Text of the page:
There are 3 main methods of conversion/changeover used:
- Phased - One part of the system is changed to the new system while the rest remains on the old system. If any problems occur they are limited and therefore not system-critical.
- Parallel - Both the old and new systems run side by side, using live data, so the efficiency of both systems can be compared. Eventually the older system can be taken offline completely.
- Direct - A single point in time where the old system is turned off and the new system is brought online. The cheapest, easiest but potentially most dangerous method, as if the system fails there is no backup.
3 main types:
- Adaptive - Improvements to the system to meet changes, such as a new VAT threshold.
- Perfective - Improvements to meet users requirements, e.g. moving a button or menu.
- Corrective - Bug fixing.
The Spiral Model
The spiral model centres around handling risk. It uses four stages, each of which forms a quarter of the spiral which is looped through:
- Determine Objectives - The first stage determines the objectives of this iteration of the spiral according to the largest potential risks.
- Identify and Resolve Risks - The possible risks are identified and alternative options are considered. The project may come to a halt if the risks are deemed too high.
- Development and Testing - The component of the project being worked on is developed and tested.
- Planning the next Iteration - This stage plans out what will happen in the next iteration of the spiral.
The spiral model handles risk well and is suited to large projects, but requires skilled risk assessors and managers, which can be costly.
Rapid Application Development (RAD)
This model uses prototype systems, which lack the total functionality of the final system. This could include screen mock-ups or a partially working system. This can be shown to the user for feedback and comments, from which improvements can be made. Each build-evaluate cycle adds improvements until the product is finished and the final prototype becomes the finished system. It is well suited to projects where requirements are unclear at the outset, and is likely to result in a product having excellent usability due to the feedback loop of prototyping. However, it is not suited to creating efficient code, and it does require the involvement of the end user.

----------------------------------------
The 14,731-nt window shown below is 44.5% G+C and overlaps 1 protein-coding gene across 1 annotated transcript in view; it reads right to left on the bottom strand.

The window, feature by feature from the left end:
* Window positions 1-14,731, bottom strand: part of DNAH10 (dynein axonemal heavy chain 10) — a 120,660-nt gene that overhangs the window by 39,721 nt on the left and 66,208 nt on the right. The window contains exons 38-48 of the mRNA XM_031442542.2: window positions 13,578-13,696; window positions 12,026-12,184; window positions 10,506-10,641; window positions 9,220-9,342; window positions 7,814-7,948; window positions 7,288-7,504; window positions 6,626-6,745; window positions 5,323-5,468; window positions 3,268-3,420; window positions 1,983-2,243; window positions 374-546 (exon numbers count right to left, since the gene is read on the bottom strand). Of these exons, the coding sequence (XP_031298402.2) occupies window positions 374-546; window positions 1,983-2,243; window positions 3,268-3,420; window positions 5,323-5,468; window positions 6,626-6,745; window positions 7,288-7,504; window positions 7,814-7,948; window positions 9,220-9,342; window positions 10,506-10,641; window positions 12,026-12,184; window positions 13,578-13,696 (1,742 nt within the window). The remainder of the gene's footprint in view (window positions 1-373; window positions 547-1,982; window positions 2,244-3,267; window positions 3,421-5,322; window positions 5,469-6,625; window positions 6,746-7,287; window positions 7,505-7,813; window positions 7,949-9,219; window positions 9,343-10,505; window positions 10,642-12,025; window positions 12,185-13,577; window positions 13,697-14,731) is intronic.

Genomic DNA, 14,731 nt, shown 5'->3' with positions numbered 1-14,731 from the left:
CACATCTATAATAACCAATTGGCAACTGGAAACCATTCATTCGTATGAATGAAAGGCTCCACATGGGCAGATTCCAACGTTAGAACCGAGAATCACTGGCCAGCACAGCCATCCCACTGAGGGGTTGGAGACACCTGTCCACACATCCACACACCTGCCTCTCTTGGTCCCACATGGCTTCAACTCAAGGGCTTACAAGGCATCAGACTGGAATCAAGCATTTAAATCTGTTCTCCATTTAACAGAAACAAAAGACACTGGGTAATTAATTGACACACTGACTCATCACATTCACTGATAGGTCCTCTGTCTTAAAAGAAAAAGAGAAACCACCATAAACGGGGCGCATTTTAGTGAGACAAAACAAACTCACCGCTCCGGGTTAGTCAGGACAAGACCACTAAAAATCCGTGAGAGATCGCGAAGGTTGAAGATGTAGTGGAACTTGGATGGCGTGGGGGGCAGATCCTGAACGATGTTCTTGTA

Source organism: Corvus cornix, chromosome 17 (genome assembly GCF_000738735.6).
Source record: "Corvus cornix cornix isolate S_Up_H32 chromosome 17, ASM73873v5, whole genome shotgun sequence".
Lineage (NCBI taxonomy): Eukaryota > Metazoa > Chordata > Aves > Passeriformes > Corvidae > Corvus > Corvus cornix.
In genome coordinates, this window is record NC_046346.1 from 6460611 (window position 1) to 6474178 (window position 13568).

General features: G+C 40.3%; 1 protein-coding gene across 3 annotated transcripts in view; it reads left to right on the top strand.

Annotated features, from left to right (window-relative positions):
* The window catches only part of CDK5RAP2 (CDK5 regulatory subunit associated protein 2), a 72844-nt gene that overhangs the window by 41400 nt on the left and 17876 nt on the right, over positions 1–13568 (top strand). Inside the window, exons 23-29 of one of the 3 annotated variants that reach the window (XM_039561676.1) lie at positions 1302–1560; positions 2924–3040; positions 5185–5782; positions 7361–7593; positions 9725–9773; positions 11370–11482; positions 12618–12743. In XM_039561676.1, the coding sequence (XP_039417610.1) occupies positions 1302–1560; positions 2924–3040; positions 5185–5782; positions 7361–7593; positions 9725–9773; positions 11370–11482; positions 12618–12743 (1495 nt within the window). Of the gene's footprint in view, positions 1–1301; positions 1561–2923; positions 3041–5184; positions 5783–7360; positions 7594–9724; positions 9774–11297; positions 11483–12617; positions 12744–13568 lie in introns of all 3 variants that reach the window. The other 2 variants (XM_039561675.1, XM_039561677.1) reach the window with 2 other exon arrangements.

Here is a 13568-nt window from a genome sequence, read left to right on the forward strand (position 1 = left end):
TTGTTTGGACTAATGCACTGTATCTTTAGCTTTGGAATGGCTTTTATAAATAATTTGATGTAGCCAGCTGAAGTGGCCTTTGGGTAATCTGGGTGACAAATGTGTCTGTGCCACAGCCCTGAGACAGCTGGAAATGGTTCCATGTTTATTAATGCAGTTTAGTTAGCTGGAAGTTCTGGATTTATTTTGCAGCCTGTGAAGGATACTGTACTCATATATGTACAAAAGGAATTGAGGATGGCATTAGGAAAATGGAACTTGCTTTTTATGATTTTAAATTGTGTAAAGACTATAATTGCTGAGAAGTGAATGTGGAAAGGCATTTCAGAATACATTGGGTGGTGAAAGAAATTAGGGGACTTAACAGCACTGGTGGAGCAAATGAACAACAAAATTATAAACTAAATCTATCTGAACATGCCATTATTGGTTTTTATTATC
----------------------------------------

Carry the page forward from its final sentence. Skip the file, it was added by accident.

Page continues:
The agile methodology is a collection of methodologies which cope well with changing requirements. The software is produced in an iterative manner, and features can be added in each iteration. It is commonly described as a set of values and principles that govern how code should be produced. It advocates adaptive planning, evolutionary development, early delivery, and continual improvement, and it encourages rapid and flexible response to change. Commonly agile will include a "scrum-team" who develop the software in "sprints", after each of these iterations, the software will be evaluated by the user in a daily stand up meeting. However, it should be noted agile is a very flexible methodology and thus these common features are optional.
Extreme Programming (XP)
A form of agile development. XP puts an emphasis on the coding - a representative customer becomes a part of the team and provides "user stories" (requirements), devises tests and answers programmers questions. Iterations are short , and it produces "working versions" - the code will be used in the final product. The order of the user stories must be decided when programming, and code is written by programmers in pairs (pair programming). One programmer codes while the other evaluates the code written, and they swap regularly. Code is refactored to make it more efficient and a clear set of standards are used during development. Programmers work no more than 40 hours a week. The final code quality is likely to be very high, however this method requires a close-knit team and the customer must constantly commit a staff member to the developers.
Summary of Development Methodologies
Waterfall has a cyclical (1) model that enables back tracking (1) to the previous stages if needed. There are defined stages so providing deadlines (1) and each programmer can work on a defined stage (1).
RAD emphasizes immediate development (1) instead of planning (1) Requirements are adjusted and prototypes are used (1). This suits a small team more as there are fewer formalities to follow (1).